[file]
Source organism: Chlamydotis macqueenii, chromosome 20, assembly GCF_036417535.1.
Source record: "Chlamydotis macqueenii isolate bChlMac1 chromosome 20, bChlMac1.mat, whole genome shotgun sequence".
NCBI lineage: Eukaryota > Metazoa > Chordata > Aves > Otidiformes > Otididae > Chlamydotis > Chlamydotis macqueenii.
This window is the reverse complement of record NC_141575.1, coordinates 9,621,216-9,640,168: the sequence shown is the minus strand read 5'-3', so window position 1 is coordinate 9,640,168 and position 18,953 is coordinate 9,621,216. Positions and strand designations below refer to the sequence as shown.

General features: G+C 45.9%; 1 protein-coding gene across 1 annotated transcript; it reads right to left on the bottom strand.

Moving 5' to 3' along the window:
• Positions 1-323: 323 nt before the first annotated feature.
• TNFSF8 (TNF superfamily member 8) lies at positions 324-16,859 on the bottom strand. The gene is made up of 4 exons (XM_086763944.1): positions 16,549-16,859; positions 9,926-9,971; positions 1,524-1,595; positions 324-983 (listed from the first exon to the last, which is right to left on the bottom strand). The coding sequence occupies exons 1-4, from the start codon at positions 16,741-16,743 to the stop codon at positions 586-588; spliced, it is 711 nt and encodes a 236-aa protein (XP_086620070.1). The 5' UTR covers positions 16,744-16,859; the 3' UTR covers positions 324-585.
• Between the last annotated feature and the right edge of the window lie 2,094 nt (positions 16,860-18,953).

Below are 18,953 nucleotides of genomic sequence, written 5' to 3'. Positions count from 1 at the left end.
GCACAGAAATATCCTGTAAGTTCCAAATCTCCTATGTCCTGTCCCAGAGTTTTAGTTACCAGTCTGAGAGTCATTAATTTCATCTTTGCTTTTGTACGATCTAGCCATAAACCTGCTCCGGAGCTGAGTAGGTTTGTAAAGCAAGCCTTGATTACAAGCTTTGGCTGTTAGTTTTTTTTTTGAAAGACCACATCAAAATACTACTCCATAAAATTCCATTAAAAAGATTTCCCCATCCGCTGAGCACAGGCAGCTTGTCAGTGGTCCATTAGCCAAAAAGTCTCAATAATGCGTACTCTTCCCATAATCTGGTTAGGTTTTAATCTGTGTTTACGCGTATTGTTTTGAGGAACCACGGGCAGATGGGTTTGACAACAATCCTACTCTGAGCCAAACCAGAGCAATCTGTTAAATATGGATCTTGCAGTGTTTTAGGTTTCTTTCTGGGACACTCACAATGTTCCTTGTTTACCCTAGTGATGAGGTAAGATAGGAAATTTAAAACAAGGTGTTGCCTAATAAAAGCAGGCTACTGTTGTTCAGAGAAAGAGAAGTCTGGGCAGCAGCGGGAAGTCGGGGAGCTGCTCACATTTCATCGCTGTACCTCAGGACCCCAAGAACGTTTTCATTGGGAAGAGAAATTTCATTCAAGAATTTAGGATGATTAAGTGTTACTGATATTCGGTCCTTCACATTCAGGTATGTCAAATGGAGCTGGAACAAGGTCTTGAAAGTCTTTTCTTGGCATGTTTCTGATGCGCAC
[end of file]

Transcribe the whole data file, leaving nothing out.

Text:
Source organism: Chlamydotis macqueenii, chromosome 20, assembly GCF_036417535.1.
Source record: "Chlamydotis macqueenii isolate bChlMac1 chromosome 20, bChlMac1.mat, whole genome shotgun sequence".
NCBI lineage: Eukaryota > Metazoa > Chordata > Aves > Otidiformes > Otididae > Chlamydotis > Chlamydotis macqueenii.
This window is the reverse complement of record NC_141575.1, coordinates 9,621,216-9,640,168: the sequence shown is the minus strand read 5'-3', so window position 1 is coordinate 9,640,168 and position 18,953 is coordinate 9,621,216. Positions and strand designations below refer to the sequence as shown.

General features: G+C 45.9%; 1 protein-coding gene across 1 annotated transcript; it reads right to left on the bottom strand.

Moving 5' to 3' along the window:
• Positions 1-323: 323 nt before the first annotated feature.
• TNFSF8 (TNF superfamily member 8) lies at positions 324-16,859 on the bottom strand. The gene is made up of 4 exons (XM_086763944.1): positions 16,549-16,859; positions 9,926-9,971; positions 1,524-1,595; positions 324-983 (listed from the first exon to the last, which is right to left on the bottom strand). The coding sequence occupies exons 1-4, from the start codon at positions 16,741-16,743 to the stop codon at positions 586-588; spliced, it is 711 nt and encodes a 236-aa protein (XP_086620070.1). The 5' UTR covers positions 16,744-16,859; the 3' UTR covers positions 324-585.
• Between the last annotated feature and the right edge of the window lie 2,094 nt (positions 16,860-18,953).

Below are 18,953 nucleotides of genomic sequence, written 5' to 3'. Positions count from 1 at the left end.
GCACAGAAATATCCTGTAAGTTCCAAATCTCCTATGTCCTGTCCCAGAGTTTTAGTTACCAGTCTGAGAGTCATTAATTTCATCTTTGCTTTTGTACGATCTAGCCATAAACCTGCTCCGGAGCTGAGTAGGTTTGTAAAGCAAGCCTTGATTACAAGCTTTGGCTGTTAGTTTTTTTTTTGAAAGACCACATCAAAATACTACTCCATAAAATTCCATTAAAAAGATTTCCCCATCCGCTGAGCACAGGCAGCTTGTCAGTGGTCCATTAGCCAAAAAGTCTCAATAATGCGTACTCTTCCCATAATCTGGTTAGGTTTTAATCTGTGTTTACGCGTATTGTTTTGAGGAACCACGGGCAGATGGGTTTGACAACAATCCTACTCTGAGCCAAACCAGAGCAATCTGTTAAATATGGATCTTGCAGTGTTTTAGGTTTCTTTCTGGGACACTCACAATGTTCCTTGTTTACCCTAGTGATGAGGTAAGATAGGAAATTTAAAACAAGGTGTTGCCTAATAAAAGCAGGCTACTGTTGTTCAGAGAAAGAGAAGTCTGGGCAGCAGCGGGAAGTCGGGGAGCTGCTCACATTTCATCGCTGTACCTCAGGACCCCAAGAACGTTTTCATTGGGAAGAGAAATTTCATTCAAGAATTTAGGATGATTAAGTGTTACTGATATTCGGTCCTTCACATTCAGGTATGTCAAATGGAGCTGGAACAAGGTCTTGAAAGTCTTTTCTTGGCATGTTTCTGATGCGCAC